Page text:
News Release

Exploring bird breeding behaviour and microbiomes in the radioactive Chornobyl Exclusion Zone

Reports and Proceedings

Society for Experimental Biology

New research finds surprising differences in the diets and gut microbiomes of songbirds living in the radiation contaminated areas of the Chornobyl Exclusion Zone, Ukraine. This study is also the first to examine the breeding behaviour and early life of birds growing up in radiologically contaminated habitats.

The Chornobyl Exclusion Zone (Ukrainian), also known as the Chernobyl Exclusion Zone (Russian), is an area of approximately 2,600 km2 of radiologically contaminated land that surrounds the Chornobyl Nuclear Power Plant. The levels of contamination are uneven throughout the zone.

“The consequences of radiological contamination to wildlife are still widely unknown, especially the risks posed to wildlife in early life,” says Mr Sameli Piirto, a PhD researcher at the University of Jyväskylä, Finland. “Our hypothesis was that biodiversity in contaminated areas would be compromised leading to changes in birds breeding, diet and gut microbiome.”

To examine the effects of radiological contamination on bird development, Mr Piirto and his team investigated the breeding behaviours and physiologies of two common European songbird species, Great tit (Parus major) and Pied Flycatcher (Ficedula hypoleuca). These were selected due to their well-studied ecologies.

Nest boxes were placed in multiple areas that belonged to two categories within the Chornobyl Exclusion Zone: areas of high radiological contamination and areas of low contamination. The nestling and adult birds that used the nest boxes were then monitored, with DNA from fecal samples being used to study the birds’ diets and characterise their gut microbial communities.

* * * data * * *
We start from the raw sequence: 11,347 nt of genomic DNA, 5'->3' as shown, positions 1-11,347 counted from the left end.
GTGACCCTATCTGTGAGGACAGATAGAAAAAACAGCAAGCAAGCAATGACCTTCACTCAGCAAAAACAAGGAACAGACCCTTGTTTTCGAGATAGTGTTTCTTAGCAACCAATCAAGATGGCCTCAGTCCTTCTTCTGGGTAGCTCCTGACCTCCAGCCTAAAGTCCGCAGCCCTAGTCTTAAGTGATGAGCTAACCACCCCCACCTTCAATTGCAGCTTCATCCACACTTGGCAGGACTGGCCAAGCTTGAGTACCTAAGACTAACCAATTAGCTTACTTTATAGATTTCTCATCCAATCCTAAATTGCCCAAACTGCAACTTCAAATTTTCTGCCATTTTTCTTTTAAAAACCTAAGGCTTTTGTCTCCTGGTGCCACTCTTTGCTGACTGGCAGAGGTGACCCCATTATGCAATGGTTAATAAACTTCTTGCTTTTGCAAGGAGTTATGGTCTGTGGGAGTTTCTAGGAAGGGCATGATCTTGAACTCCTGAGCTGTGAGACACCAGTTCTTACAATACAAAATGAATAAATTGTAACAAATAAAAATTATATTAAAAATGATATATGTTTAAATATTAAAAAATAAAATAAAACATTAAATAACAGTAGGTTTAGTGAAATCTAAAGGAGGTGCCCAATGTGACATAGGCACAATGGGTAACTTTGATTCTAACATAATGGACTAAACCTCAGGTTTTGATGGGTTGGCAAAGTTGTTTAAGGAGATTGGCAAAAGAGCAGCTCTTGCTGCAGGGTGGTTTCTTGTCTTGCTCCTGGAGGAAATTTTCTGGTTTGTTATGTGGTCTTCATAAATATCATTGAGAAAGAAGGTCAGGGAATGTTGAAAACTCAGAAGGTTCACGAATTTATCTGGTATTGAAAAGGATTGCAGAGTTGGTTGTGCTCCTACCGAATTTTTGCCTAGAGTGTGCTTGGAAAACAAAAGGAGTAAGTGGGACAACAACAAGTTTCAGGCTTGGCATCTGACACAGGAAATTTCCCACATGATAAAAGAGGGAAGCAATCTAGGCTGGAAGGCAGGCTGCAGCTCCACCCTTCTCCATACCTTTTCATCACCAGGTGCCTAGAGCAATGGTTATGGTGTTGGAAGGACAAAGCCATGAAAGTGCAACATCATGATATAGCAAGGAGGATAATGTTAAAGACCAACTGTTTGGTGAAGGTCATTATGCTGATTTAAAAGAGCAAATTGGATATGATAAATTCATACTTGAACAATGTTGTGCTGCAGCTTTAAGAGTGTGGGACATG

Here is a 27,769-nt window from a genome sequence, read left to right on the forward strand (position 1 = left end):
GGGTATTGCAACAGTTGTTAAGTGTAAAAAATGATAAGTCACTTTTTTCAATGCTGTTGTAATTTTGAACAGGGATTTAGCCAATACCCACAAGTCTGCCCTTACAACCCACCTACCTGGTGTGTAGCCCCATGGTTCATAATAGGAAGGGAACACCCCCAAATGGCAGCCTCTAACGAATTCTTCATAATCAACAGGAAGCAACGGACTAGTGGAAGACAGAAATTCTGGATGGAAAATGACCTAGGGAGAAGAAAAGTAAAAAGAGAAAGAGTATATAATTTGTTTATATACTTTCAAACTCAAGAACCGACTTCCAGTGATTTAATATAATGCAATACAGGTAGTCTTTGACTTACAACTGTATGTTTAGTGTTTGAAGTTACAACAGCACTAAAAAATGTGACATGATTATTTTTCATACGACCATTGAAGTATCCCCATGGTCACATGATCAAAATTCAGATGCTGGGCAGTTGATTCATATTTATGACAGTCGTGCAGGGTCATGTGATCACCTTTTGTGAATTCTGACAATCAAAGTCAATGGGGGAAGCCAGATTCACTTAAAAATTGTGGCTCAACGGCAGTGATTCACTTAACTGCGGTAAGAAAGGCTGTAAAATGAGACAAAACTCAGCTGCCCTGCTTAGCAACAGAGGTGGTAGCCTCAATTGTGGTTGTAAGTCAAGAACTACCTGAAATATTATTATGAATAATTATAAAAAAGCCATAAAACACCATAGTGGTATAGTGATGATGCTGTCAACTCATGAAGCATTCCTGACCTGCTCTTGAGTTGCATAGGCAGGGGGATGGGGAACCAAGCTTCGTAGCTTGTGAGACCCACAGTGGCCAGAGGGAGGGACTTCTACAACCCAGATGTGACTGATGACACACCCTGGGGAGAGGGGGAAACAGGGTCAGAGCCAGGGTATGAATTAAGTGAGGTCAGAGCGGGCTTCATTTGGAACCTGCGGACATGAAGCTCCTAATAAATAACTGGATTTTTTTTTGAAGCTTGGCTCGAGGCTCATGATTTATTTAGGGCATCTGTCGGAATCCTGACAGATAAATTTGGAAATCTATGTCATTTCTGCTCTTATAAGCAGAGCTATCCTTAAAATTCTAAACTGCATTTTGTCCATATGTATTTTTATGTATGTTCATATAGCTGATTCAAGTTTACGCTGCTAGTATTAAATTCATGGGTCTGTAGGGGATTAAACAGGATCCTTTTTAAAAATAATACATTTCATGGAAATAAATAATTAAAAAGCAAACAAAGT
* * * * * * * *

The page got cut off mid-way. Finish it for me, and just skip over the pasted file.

Mr Piirto found that while nest occupancy rate was lower in contaminated areas, there were no other major differences in breeding ecology or nestling health between the two levels of radiation contamination for either species. Surprisingly, both species nestlings were found to actually have a higher diversity of insects in their diet in the contaminated areas.

While environmental radiation levels were not associated with bacterial diversity of the gut microbiome, radiation level was associated with the relative composition of the microbiome. “These results create an interesting background for understanding avian ecology in radiologically contaminated areas,” says Mr Piirto. “They give us valuable novel information on the effects that radiation has on juvenile birds - an area of research that has been unclear until now.”

This research can help to provide insights into the long-term effects of nuclear accidents on wildlife health. “Radiological contamination creates an additional stressor that organisms must cope with, leading to a myriad of consequences that are not yet fully understood,” says Mr Piirto. “Studying the effects of it is crucial if humanity is to pursue an even more nuclear future.”

This research is being presented at the Society for Experimental Biology Annual Conference in Prague on the 2-5th July 2024.

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